RL: Thank the community for the support during this crisis. If you have a loyalty program, use an email marketing platform to send a direct thank you letter to the zip codes where members reside. Make it a bounce back: “Thanks for the support, bring this letter in for a ½ off item,” or a similar promotion.

  SS: Every business is in this together, and every business is going to need help. Distilleries and other craft producers have always been important members of communities, from supporting other local businesses such as farms and utility companies; to offering dependable and well-paid jobs from production to sales to executives; and of course, providing extensive tax revenue for their municipalities and states.

  Distillers switched gears during world wars, and are doing so now during the pandemic. This is an amazing time to be a leading light in the community and an essential economic engine in a town’s rebirth. We often say “support local.” This is a two-way street and right now, distillers can lead.

  BM: Finally, “no revenue” is an obvious answer to the question, “Should I close?” But in the current over-expanded market, what other answers might a producer consider?

  JH: SKU reduction. If you have a brand that’s working and some that are lagging, but they’re being produced to fill out the portfolio to make your brand more attractive to distributors, grocery, C-store sets or franchise restaurant chain mandates—cut them! Focus on what’s working and do it well.

  RL: Be humble. It’s more admirable to ask for help than to never build a new door to walk through. Also consider:

1.   What’s your quality of life? Health, stress levels, missing kids’ activities because you must run the business and so on. This pandemic has brought families together. More meals in groups, board game conversation and outdoor life vs. a face in a phone all the time.

2.   Are you staying true to the mantra, integrity and goal of why you opened the business? Some people will say no—they’re just trying to keep up.

  SS: This pandemic will hopefully be the toughest business challenge you’ll ever face in your lifetime. As such, it presents an excellent opportunity to confirm your commitment to your business:

1.   Is it your life’s calling/purpose?

2.   Do you have the energy and resources to start back from where you were in the early years?

3.   What will your personal and financial well-being look like if it takes two years to get to where you were at the end of 2019?

  If you have the fortitude and the wisdom, you can work through this. And the field will likely be even greener if you can make it through the next 730 days.

Keys to Creating Effective Incentives for the Craft Beer Distribution Channel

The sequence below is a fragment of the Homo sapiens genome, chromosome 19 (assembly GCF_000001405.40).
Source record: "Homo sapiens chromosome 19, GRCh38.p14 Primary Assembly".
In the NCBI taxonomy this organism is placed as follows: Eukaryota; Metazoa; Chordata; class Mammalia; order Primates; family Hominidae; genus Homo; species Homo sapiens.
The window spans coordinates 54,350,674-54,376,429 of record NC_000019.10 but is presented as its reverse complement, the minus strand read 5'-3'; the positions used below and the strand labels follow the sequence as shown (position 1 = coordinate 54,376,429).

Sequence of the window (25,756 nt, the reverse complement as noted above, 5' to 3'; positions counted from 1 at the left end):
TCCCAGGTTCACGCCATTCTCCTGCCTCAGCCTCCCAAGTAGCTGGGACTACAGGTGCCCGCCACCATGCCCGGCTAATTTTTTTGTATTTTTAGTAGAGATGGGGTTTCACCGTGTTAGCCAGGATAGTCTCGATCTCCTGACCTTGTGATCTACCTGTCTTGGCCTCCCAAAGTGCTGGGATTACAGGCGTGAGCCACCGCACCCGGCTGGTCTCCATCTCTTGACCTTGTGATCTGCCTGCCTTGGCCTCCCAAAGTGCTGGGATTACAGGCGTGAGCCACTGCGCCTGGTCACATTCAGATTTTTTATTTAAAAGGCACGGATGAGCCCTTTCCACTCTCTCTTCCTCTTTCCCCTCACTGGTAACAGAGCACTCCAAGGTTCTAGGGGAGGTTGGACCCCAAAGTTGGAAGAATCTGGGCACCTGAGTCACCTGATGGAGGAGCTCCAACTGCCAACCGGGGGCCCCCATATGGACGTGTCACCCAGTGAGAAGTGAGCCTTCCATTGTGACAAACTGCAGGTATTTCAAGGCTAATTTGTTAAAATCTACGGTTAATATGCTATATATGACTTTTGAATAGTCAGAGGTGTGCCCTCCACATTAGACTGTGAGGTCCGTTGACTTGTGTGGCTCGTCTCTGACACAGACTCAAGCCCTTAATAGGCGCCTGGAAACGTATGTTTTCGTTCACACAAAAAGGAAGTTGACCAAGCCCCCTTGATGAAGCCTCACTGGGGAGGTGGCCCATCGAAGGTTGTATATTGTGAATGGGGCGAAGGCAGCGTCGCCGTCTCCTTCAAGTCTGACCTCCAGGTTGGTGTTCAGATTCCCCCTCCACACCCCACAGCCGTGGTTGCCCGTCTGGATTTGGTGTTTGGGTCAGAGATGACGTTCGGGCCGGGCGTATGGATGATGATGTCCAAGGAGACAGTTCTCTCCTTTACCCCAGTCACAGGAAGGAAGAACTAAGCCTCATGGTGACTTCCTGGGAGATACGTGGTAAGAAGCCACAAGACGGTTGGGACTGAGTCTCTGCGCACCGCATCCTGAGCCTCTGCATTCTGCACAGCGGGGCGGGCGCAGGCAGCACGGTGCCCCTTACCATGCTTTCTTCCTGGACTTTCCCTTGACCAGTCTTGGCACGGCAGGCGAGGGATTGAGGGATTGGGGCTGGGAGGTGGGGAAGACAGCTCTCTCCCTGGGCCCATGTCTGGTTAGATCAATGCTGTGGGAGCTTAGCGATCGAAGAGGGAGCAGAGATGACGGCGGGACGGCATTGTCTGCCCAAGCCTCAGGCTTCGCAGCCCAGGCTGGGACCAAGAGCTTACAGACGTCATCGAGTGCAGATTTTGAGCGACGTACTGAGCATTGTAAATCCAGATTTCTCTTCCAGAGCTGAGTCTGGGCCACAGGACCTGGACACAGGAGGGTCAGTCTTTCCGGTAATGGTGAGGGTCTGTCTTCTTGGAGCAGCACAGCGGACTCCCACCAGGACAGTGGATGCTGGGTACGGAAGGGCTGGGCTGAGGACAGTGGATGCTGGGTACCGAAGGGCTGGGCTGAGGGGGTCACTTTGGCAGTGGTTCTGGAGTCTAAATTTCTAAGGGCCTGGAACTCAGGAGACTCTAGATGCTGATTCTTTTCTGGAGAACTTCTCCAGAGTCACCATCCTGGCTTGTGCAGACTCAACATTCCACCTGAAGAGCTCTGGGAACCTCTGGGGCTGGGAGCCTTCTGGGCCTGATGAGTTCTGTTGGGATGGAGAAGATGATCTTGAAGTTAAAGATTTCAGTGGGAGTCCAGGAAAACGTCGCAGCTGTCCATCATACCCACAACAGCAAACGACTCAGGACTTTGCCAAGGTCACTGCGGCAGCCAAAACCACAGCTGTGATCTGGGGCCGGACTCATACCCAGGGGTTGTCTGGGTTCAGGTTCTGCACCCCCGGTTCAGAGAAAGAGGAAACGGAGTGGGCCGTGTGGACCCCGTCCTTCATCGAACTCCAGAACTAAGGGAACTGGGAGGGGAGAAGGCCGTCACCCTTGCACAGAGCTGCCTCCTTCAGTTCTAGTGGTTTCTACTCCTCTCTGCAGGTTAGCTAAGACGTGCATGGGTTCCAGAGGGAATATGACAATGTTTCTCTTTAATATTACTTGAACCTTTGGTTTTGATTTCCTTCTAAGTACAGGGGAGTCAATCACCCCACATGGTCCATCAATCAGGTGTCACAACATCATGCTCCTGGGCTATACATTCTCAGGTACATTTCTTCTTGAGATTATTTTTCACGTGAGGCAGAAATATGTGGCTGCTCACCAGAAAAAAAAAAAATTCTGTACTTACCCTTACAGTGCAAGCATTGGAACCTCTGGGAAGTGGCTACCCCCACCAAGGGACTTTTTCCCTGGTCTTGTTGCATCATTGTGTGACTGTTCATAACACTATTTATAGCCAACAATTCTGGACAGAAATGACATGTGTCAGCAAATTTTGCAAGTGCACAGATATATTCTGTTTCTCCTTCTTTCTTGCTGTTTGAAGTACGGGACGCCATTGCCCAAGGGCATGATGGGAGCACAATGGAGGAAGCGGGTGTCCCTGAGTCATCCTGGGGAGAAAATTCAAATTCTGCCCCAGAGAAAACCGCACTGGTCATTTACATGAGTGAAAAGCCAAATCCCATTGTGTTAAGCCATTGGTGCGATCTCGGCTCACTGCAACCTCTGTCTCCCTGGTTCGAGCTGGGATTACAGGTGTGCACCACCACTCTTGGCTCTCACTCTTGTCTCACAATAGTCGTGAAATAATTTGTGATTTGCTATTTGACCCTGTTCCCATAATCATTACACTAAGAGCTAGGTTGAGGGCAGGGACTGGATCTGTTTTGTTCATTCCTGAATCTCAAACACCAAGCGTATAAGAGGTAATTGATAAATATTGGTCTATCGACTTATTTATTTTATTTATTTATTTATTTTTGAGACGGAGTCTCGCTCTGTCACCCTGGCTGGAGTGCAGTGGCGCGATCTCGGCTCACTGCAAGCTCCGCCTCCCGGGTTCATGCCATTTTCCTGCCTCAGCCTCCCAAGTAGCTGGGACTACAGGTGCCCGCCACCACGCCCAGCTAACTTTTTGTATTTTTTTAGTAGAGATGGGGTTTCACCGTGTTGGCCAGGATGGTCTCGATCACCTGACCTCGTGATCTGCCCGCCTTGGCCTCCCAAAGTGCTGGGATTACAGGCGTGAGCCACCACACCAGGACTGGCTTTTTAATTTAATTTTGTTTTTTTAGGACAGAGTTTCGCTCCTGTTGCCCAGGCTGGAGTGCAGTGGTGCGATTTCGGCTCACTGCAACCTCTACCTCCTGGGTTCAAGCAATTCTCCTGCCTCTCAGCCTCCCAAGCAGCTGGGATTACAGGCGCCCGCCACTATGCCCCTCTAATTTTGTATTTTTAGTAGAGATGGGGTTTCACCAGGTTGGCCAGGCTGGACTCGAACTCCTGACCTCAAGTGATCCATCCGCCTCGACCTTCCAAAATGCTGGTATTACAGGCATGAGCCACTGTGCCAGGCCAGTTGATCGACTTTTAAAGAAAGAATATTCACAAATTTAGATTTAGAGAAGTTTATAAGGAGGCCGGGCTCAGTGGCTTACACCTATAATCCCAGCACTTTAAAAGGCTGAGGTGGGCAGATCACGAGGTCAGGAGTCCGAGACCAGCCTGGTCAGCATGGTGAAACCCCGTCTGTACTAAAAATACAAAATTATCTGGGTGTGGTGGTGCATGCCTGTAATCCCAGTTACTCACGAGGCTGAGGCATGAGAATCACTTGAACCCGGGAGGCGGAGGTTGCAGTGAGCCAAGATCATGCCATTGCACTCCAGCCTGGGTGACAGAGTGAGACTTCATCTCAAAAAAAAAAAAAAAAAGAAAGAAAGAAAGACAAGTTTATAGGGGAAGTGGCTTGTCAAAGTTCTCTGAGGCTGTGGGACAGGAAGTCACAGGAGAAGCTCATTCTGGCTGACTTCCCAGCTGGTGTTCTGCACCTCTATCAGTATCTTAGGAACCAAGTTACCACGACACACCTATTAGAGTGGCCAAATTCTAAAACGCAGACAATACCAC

By: By Nichole Gunn, Vice President of Marketing and Creative Services, Incentive Solutions

  When it comes to improving your go-to-market strategy, incentives can be a powerful tool that craft beer producers can use to motivate distributors and wholesalers to sell their product. Incentive programs help craft beer producers build mindshare with distributors and wholesalers, differentiate their product, provide enablement to indirect sales reps and collect important data throughout their channel.

  However, it is important to be mindful of your marketing spend and to focus on designing your program to generate a meaningful ROI. Keep in mind that an incentive program is about more than just rewards. 

Keys to Creating an Effective  Incentive Program

  While the specifics of incentive program design will be as varied and unique as the craft beer producers who use them, below are several overarching principles that can be utilized to create effective incentives for supply chain trading partners:

1.  Choose a specific, measurable goal for your program.

2.  Analyze your audience and your competitive situation.

3.  Offer rewards that are relevant to your target audience.

4.  Structure promotions to target KPIs (key performance indicators) that bring you closer to your goal.

5.  Consistently market your program to stay top of mind of with your indirect sales reps.

6.  Use digital platforms to drive your program and measure results.

  By following these six steps, craft beer producers can establish effective incentive programs that give them a sustainable competitive advantage in their channel and allow them to focus more of their attention on where it belongs – crafting great beer that their customers will love!

Choosing a Specific, Measurable Goal

  In order to achieve a meaningful ROI, it’s important to begin with the end in mind. Why do you want to launch an incentive program? What do you hope this program will accomplish? How will you measure success? The more specific you are when answering these questions, the more informed you will be when making decisions to empower your goals.

  Possible program goals craft beer producers use incentive programs to accomplish include:

•    Generating brand awareness;

•    Increasing sales for a specific product or region;

•    Driving incremental growth among supply chain trading partners;

•    Gathering data to improve partner profiles;

•    Capturing market share and gaining access to new verticals; and

•    Building loyalty with wholesale and distributor sales reps.

  While an effective channel incentive program can accomplish all of these things, it’s best to start small and narrow your focus to just one or two goals. Doing so will help you sell other members of your organization on the idea of launching an incentive program and will allow you to more effectively measure the results. Plus, you can always scale your program to accomplish additional goals once you know it’s working.

Analyzing Your Audience and Your Competitive Situation

  When building an incentive program, you have to put yourself in the shoes of the wholesale and distributor sales reps you’re attempting to motivate. What do you know about their lifestyle? What are the things that excite them? What information can you provide to make selling your products easier for them? The more you understand about your target audience, the better equipped you will be to create incentives that inspire them and align your goals with theirs.